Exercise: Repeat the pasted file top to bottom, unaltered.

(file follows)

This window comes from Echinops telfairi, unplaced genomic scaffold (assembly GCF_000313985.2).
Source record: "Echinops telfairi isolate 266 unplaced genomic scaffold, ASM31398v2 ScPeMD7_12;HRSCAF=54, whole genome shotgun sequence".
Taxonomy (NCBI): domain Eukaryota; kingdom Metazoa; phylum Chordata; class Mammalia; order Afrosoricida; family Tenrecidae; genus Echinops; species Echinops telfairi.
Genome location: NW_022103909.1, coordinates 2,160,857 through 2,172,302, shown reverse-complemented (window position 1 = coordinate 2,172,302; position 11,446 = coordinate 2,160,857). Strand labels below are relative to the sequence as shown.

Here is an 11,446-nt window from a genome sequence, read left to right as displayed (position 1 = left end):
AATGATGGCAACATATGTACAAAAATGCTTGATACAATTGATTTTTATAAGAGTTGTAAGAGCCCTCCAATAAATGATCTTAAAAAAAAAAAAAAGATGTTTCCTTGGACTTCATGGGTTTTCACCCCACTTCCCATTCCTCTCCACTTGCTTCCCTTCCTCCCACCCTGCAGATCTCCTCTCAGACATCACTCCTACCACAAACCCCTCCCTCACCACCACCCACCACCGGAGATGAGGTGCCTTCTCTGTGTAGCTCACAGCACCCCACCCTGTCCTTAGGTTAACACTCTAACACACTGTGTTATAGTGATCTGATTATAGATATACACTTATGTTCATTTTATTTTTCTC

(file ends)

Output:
This window comes from Echinops telfairi, unplaced genomic scaffold (assembly GCF_000313985.2).
Source record: "Echinops telfairi isolate 266 unplaced genomic scaffold, ASM31398v2 ScPeMD7_12;HRSCAF=54, whole genome shotgun sequence".
Taxonomy (NCBI): domain Eukaryota; kingdom Metazoa; phylum Chordata; class Mammalia; order Afrosoricida; family Tenrecidae; genus Echinops; species Echinops telfairi.
Genome location: NW_022103909.1, coordinates 2,160,857 through 2,172,302, shown reverse-complemented (window position 1 = coordinate 2,172,302; position 11,446 = coordinate 2,160,857). Strand labels below are relative to the sequence as shown.

Here is an 11,446-nt window from a genome sequence, read left to right as displayed (position 1 = left end):
AATGATGGCAACATATGTACAAAAATGCTTGATACAATTGATTTTTATAAGAGTTGTAAGAGCCCTCCAATAAATGATCTTAAAAAAAAAAAAAAGATGTTTCCTTGGACTTCATGGGTTTTCACCCCACTTCCCATTCCTCTCCACTTGCTTCCCTTCCTCCCACCCTGCAGATCTCCTCTCAGACATCACTCCTACCACAAACCCCTCCCTCACCACCACCCACCACCGGAGATGAGGTGCCTTCTCTGTGTAGCTCACAGCACCCCACCCTGTCCTTAGGTTAACACTCTAACACACTGTGTTATAGTGATCTGATTATAGATATACACTTATGTTCATTTTATTTTTCTC